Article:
The back seat was the big surprise -- very usable by full-size adults, and the front seats did not have to be moved forward to give room for the backseaters' legs.  At one point, both Peder and I were in the back seat -- both of us commented about how comfortable it was, for short runs at least.  Peder is about as tall as me, and not a small man.  We pretty much filled all of the available space, with no extra headroom, but that means most adults will find the back seat more than adequate.  
  I was in the i3 for the first ride of the day (in the front passenger seat), along with two others in the back seat (including one ActiveE driver).  A BMW engineer was driving.  The drive was out on the streets surrounding the parking lot where the event was held -- city speeds, no highway travel.  The acceleration from a stop was impressive, even with four people in the car!  I can only imagine what it would be like with just the driver in the car (and 500 fewer pounds).  With the windows open, the car under hard acceleration sounded like a muted jet engine spooling up -- very cool sound!  The ActiveE driver in the back seat said it was quieter than the ActiveE, and after one spirited take-off, told the driver he had just sold a car!  All in all, I was very impressed!"

Lastly, it's Peder Norby weighing in and he's a real EV pro. Like me Peder has been BMW's e-mobility trial lease programs since 2009. Peder had a MINI-E and now has an ActiveE as well as a Honda Fit EV and has racked up nearly 70,000 all electric miles. Here's what Peder wrote on our i3 group's Facebook wall:

There was plenty of room for Peder and Shawn in the backseat
"I think Shawn is 6'2" and I am 6'3" We thought we would put the two biggest guys in the back. Warning do not try this in an ActiveE! I would never think of trying to shoehorn myself back there.

Lots of room in the i3 for a small car. With the drivers seat fully back there is 4 inches between the seat and the back seat as compared to the ActiveE where the seat touches the back seat. Width wise up front I would say larger than the Active E but not quite as wide a as a 3 series. The space in the rear of the seats is very good, with the seats folded down there is a lot of room. Similar or greater to the Honda Fit EV. The Fit EV is a touch wider but not as deep.

Sitting in the back was very comfortable and we had a 6'0" driver in his comfortable driving position in front of me. I was just fine and not cramped.

Test drive was great, MUCH faster than a Mini-E which is MUCH faster than an ActiveE, and it all comes from the rear so much better control. The driver punched from the lights and it was very impressive even more so than the Mini-E.

Best impressions are:

That the car looks much much better in person, It is very planted on the road at speeds just like the ActiveE and unlike the Honda Fit EV (I love the Fit EV but its a bit of a tinny dancer on the highways. The car for me seemed even quieter than the ActiveE. The interior on the test car was the highest class and it was indeed higher in quality than the ActiveE,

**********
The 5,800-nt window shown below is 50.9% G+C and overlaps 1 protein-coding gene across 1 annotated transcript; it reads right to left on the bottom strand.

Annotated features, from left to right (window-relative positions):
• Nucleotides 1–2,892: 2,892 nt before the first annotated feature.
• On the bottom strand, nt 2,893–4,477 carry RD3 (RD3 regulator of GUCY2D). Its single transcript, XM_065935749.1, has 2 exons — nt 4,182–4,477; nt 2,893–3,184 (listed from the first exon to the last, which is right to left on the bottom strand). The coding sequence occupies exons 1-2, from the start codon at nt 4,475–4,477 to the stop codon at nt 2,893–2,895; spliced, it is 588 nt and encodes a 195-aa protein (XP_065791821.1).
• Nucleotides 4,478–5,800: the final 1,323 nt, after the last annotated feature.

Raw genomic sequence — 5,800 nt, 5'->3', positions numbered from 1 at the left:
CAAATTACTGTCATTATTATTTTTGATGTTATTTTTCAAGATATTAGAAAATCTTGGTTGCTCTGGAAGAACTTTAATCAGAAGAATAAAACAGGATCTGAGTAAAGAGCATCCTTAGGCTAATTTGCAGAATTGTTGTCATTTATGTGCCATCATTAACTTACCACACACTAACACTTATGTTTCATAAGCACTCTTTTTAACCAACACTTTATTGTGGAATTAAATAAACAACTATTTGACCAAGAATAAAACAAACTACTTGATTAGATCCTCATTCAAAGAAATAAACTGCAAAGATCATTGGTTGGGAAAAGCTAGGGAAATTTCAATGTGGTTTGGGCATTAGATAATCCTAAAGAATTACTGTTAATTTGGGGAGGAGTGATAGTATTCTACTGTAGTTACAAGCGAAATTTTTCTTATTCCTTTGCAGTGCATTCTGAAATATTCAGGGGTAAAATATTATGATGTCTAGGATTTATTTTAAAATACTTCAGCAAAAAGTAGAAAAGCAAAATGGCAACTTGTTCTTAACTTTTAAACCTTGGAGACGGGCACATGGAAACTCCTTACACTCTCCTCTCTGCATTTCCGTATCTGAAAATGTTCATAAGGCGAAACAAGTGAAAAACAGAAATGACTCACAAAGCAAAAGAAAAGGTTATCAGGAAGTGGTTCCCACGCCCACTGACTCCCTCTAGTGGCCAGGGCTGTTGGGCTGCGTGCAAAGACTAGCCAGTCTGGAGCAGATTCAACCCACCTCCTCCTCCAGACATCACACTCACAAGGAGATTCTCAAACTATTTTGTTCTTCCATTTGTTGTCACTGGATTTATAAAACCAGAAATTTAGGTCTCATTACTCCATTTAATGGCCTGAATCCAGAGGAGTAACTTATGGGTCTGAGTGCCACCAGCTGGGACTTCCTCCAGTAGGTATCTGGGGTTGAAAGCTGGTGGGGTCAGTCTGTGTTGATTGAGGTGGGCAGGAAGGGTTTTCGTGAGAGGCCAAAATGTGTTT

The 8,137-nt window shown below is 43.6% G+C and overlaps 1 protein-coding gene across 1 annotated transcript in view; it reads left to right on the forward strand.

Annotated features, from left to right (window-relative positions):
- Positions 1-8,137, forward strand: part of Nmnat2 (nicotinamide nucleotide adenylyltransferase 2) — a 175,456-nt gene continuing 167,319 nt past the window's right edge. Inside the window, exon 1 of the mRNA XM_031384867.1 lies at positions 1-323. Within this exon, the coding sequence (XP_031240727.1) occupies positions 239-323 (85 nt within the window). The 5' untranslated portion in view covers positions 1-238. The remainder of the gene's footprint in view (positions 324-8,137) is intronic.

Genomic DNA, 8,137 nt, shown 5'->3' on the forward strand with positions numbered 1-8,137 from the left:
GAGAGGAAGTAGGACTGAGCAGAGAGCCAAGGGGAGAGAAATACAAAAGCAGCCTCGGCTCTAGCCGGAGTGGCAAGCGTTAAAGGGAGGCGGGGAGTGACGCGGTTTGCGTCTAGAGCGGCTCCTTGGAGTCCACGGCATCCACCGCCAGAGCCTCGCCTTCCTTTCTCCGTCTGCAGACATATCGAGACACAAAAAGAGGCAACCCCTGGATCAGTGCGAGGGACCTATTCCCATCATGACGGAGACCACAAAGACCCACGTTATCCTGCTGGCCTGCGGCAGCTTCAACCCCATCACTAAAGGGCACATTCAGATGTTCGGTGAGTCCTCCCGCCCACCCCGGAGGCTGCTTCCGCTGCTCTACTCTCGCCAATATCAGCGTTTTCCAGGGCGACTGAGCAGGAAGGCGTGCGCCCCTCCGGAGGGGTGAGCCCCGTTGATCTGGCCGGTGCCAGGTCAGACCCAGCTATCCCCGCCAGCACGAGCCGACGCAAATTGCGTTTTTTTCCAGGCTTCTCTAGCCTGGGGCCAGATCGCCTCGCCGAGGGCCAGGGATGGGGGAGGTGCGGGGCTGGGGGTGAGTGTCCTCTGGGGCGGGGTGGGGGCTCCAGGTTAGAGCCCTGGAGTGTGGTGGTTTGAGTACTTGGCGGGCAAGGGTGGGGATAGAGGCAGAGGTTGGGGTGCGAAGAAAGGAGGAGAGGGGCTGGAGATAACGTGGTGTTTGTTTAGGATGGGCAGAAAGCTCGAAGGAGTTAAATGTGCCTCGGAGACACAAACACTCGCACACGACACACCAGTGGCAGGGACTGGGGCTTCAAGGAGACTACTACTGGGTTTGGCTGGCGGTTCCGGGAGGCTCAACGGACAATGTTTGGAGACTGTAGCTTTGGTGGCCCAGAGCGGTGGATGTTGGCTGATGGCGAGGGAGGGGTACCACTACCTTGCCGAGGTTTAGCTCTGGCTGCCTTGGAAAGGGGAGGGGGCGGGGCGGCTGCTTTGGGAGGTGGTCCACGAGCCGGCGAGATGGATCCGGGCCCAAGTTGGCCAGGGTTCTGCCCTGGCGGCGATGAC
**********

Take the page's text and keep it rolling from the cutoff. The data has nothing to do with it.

Insights, The rep said that if dealers are taking list it's not official from BMW but unique to the dealer. He also said that BMW will be reaching out to the Electronauts and that they will be in the first group to get the cars. The driver of the i3 said he has lots of seat time in both the i3 and the ActiveE. He described the range on the freeway of both cars as similar and range in the city of the i3 as superior to the ActiveE.

One very interesting conversational detail was that the braking distance in the i3 is among the best of the BMW cars including the M cars. They are validating the stopping distance currently but that it is going to be a big surprise to a lot of people. That bodes very well for performance and for safety

We made some circles in the parking lot and I have never been in car with that tight of a turning radius. The carbon fiber roof is awesome, many areas where you can see the carbon
fiber such as the sills and when you open the rear hatch. BMW left a lot exposed and that is good. Love the rear lights.

Very Impressed."
Peder also maintains a blog about his electric driving experiences and wrote a post on the i3 driving event. You can read the whole post here. So I'd say so far so good. The people at the event that had the chance to go for a ride all seem generally impressed. I suspect it won't be long before BMW gets a lot of production i3's delivered here to the States and opens up actual driving events, that will be the real test.


  1. If BMW is smart they will have driving events all over the country as soon as they have cars here. I wouldn't consider buying one without driving it and the sooner I can the greater chance I'll wait for it. My volt lease is up in February and if I haven't had the chance to drive one by them I may just get another volt. However if I have driven one and love it I'll wait a couple months until they are available here in Waterbury Conn